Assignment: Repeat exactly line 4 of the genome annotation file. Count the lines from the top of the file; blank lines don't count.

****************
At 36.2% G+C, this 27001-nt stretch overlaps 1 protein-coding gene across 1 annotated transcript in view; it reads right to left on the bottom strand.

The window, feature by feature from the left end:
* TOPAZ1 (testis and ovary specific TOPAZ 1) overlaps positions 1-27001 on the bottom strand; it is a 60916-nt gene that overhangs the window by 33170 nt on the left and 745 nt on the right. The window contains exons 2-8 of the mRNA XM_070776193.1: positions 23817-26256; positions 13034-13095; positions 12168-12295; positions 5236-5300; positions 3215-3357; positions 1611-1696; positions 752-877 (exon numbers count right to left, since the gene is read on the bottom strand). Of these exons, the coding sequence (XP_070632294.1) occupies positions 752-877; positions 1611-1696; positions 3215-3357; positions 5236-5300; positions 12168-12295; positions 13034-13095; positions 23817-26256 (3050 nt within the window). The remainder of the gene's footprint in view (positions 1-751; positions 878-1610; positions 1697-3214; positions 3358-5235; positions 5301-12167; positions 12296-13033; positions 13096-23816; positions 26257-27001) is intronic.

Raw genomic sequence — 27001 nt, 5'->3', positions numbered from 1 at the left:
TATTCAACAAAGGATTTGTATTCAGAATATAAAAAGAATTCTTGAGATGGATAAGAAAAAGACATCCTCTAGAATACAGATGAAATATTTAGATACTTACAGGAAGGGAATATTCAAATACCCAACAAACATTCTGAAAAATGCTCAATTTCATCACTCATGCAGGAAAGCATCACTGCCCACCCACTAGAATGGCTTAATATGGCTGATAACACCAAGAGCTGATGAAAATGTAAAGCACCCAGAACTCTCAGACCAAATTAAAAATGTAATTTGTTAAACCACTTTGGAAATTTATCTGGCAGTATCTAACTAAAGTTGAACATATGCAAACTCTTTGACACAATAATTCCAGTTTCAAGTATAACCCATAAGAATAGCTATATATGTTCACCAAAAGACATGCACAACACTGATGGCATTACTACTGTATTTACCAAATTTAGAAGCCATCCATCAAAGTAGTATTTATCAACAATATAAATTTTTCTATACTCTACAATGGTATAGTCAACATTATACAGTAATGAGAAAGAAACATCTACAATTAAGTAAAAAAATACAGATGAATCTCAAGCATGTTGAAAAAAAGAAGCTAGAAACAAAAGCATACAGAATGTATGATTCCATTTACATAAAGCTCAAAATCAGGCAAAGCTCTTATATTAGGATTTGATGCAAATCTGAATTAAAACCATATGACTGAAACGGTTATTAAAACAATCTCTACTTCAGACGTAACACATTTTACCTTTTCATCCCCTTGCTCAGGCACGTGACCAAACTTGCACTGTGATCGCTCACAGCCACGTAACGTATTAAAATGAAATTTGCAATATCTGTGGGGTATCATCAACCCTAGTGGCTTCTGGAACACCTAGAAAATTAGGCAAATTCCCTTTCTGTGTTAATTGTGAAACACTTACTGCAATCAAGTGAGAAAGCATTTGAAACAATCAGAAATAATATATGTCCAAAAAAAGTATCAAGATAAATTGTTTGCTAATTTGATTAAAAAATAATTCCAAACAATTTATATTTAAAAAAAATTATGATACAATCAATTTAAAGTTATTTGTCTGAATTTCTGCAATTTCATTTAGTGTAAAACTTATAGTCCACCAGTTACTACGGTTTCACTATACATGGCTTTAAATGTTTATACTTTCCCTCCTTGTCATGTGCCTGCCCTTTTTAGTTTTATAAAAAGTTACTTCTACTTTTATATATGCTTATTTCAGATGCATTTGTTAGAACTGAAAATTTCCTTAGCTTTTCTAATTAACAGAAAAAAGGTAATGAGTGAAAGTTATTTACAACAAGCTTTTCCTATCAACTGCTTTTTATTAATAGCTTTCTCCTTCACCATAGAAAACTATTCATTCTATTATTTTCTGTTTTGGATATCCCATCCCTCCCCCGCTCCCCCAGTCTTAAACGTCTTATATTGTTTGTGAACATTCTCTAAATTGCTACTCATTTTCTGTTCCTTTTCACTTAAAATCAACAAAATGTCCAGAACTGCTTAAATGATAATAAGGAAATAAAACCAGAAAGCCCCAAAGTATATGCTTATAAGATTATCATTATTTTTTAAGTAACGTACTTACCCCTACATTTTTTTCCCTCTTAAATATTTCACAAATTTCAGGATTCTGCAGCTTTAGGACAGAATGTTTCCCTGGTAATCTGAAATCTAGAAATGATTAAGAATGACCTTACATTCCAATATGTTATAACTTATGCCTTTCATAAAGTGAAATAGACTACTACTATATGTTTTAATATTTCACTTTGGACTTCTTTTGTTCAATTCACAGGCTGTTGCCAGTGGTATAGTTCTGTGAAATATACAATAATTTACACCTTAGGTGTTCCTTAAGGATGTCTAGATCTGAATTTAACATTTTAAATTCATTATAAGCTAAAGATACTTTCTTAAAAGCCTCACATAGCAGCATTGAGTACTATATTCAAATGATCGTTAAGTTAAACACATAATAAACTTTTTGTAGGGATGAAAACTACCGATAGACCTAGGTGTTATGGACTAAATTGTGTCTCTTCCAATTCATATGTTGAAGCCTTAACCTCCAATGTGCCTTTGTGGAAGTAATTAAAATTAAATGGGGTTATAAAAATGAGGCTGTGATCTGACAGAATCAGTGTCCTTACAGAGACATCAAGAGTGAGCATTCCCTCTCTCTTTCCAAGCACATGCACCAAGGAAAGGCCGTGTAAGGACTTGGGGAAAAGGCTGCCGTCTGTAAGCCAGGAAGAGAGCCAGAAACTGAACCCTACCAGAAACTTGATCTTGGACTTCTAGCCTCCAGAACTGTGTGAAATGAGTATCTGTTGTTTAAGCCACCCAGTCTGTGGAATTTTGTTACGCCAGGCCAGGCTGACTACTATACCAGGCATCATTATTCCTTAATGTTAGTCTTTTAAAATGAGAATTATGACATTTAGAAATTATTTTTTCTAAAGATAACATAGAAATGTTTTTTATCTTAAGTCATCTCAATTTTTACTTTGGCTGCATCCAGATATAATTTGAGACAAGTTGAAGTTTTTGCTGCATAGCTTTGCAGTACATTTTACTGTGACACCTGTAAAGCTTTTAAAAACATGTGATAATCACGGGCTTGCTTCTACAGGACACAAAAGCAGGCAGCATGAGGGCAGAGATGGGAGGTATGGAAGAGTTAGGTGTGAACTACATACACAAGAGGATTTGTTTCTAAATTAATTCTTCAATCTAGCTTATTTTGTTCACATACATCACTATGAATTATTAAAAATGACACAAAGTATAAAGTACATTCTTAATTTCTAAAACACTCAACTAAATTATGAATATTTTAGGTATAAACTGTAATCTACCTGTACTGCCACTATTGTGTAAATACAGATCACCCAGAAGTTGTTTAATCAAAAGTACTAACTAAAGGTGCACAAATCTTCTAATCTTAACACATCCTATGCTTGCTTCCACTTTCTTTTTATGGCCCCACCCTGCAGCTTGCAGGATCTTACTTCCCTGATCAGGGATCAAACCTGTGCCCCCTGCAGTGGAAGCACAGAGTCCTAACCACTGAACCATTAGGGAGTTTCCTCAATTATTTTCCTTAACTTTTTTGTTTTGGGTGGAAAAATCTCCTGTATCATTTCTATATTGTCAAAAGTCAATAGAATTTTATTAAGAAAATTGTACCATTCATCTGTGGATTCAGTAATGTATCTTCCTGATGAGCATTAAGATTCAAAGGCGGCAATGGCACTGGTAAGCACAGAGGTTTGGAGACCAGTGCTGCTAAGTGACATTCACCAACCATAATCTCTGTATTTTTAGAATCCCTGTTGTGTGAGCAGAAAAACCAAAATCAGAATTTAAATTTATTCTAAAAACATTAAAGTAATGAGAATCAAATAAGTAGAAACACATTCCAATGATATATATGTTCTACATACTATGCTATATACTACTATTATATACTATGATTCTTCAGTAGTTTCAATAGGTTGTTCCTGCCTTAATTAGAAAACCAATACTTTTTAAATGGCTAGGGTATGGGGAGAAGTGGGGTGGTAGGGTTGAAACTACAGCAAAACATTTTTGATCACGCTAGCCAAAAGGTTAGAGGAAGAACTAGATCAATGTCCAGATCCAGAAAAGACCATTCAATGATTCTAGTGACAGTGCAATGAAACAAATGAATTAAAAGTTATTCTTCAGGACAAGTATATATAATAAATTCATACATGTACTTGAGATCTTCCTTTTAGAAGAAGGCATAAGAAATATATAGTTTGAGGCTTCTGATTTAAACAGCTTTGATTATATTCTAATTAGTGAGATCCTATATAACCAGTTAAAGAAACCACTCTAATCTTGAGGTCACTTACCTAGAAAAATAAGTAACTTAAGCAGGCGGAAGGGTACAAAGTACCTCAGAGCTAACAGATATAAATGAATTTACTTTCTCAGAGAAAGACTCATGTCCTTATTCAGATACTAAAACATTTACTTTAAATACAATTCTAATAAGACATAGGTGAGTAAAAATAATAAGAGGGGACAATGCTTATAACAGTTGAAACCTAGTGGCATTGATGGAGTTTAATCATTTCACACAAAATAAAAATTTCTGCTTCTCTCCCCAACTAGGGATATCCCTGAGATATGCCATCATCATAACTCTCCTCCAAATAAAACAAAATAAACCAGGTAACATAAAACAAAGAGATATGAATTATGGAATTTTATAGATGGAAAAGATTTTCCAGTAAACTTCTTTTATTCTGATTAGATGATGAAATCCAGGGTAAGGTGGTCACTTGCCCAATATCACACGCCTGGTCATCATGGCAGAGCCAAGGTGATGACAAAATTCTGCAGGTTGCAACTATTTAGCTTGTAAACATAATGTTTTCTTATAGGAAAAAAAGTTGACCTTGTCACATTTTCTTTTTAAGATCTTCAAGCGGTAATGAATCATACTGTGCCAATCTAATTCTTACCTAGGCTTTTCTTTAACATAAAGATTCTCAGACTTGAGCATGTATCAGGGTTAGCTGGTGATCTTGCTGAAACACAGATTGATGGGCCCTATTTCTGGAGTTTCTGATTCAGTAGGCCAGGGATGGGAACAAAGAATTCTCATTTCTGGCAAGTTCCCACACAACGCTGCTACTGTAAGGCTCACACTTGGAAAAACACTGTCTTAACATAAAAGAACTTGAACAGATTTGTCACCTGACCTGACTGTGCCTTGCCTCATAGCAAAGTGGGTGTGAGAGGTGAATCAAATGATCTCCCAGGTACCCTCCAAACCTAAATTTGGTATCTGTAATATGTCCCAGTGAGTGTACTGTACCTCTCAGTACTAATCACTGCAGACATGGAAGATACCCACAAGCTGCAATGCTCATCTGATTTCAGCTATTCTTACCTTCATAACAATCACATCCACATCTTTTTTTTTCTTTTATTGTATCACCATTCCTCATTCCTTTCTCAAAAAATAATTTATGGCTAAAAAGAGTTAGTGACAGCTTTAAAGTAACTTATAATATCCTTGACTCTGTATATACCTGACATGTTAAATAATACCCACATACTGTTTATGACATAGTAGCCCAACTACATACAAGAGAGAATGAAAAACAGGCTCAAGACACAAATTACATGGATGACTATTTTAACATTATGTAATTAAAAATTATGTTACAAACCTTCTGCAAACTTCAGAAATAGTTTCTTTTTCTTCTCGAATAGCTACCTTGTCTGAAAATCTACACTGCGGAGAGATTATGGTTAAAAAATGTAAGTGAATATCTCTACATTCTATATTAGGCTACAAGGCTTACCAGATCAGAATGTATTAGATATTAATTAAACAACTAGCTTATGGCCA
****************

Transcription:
Raw genomic sequence — 27001 nt, 5'->3', positions numbered from 1 at the left: